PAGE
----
Blair faces fiscal issues

Roads, bridges, prison top concerns

The Blair County commissioners say the county faces a number of financial challenges.

“The pension has been a very large issue that is being addressed. The pension is no longer in the emergency status it once was. The biggest issues we need to concentrate quickly on are the prison and infrastructure of our roads and bridges,” Commissioner Amy Webster said Thursday during the commissioners annual appearance before the Blair County Chamber of Commerce Breakfast Club at The Casino at Lakemont Park.

Webster said the Blair County Prison — built in the 1860s with an addition in 1983 — is a major issue.

“It is a huge burden laid upon taxpayers. There are no federal or state funds to help us with that. The cost is huge. This year’s budget includes $10.5 million for the prison, about one-third of our tax resources. That is a huge concern,” Webster said. “It all comes down to how long can we continue to support this building that has limitations and is beyond full. To build a new prison would be in excess of $40 million. We continue to look to see if we can find any funding streams.”

Infrastructure is the other major issue cited by Webster.

“Infrastructure has a lot of immediate needs as some of our bridges are in critical condition,” she said. “Our roads and bridges are huge concerns because we use them all of the time. They are one of the most visible things to us.

“For us to finance those repairs, there are different funding streams available through the state. They are the primary sources, but some taxpayer money does go into those repairs.”

The commissioners said there is no need to change the current form of government. Former Commissioner Terry Tomassetti suggested switching to a Home Rule Charter form of government.

“Home Rule is not the answer. We can’t get out of

our pension problems by changing our government. It

doesn’t give us a new revenue stream. It doesn’t address the key issues we are facing right now. I don’t think it would solve the issues we are dealing with on a daily basis,” Commissioner Laura Burke said.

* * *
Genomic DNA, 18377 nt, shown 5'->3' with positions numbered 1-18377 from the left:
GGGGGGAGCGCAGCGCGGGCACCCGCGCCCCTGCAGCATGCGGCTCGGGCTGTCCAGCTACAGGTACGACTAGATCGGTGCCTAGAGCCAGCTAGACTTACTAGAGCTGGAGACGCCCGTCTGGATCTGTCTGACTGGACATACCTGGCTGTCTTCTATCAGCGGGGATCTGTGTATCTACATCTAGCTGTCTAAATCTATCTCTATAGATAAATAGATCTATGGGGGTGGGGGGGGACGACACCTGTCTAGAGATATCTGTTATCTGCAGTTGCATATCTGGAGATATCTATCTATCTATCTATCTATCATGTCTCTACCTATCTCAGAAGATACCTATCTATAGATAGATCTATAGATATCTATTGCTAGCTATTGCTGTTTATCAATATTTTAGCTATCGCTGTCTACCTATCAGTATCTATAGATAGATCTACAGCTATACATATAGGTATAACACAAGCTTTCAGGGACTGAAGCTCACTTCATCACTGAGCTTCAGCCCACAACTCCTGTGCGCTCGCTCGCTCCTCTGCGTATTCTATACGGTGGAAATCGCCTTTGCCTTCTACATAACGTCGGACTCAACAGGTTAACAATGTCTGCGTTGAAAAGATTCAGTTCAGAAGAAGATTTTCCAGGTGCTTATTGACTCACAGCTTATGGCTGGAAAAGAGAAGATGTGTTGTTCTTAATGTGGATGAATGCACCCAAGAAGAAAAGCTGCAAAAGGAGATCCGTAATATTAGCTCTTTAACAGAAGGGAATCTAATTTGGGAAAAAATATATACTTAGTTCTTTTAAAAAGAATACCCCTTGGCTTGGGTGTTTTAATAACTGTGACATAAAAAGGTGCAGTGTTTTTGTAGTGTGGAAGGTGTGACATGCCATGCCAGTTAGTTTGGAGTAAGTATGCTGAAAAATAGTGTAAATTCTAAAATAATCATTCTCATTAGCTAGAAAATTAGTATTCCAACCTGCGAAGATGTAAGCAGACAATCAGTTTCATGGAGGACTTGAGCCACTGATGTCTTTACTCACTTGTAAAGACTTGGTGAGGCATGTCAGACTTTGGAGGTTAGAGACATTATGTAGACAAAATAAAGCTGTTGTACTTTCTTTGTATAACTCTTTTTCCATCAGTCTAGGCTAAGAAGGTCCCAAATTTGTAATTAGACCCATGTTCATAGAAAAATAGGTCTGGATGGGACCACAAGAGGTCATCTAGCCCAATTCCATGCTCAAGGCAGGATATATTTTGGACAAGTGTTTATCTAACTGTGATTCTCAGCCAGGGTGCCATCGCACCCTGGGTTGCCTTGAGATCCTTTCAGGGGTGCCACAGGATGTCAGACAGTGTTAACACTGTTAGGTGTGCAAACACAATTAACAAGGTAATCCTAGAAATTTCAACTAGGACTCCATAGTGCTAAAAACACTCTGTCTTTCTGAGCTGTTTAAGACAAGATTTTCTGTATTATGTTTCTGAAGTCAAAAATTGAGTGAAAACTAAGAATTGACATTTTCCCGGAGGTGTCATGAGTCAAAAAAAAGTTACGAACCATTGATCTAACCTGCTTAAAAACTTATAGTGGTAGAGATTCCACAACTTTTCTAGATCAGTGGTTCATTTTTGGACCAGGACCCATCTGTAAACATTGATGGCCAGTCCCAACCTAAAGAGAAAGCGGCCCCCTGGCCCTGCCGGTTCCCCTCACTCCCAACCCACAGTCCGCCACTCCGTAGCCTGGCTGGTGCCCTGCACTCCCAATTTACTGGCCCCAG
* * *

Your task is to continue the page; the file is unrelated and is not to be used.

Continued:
“According to a Pennsylvania Economy League study, it doesn’t do anything to decrease expenses,” Commissioner Bruce Erb said. “It is not the form of government; it is those who are in office that determine its effectiveness.”

If Gov. Tom Wolf’s proposal to increase the minimum wage in Pennsylvania from $7.25 to $12 an hour becomes a reality, it will be costly to the county.

Last year, Blair County raised its minimum wage to $10 an hour for nonunion workers.

“Those are entry-level positions, where we see our biggest turnover. We spend a lot of resources to train staff and then they move on. I think the heart of the question is our ability to be competitive in the job market. If the minimum wage is raised to $12, it would cost the county over $300,000 a year; that would be tough. The county can’t compete with the private sector, but our benefit package is rich,”

Erb said.

The commissioners also agree that another reassessment, a hot topic during the 2019 election, is not on the immediate horizon.

“We don’t know when another reassessment will take place. Our focus is to keep the data as current as possible. We would do more of the work in-house so the cost of reassessment will be lower,” Burke said.

“There are no immediate plans. If we do a reassessment, we want to make it less costly and more effective,” Erb said.

Webster said she has no idea when another reassessment would happen, but “we want to make it more fair to our taxpayers.”

Mirror Staff Writer Walt Frank is at 946-7467.


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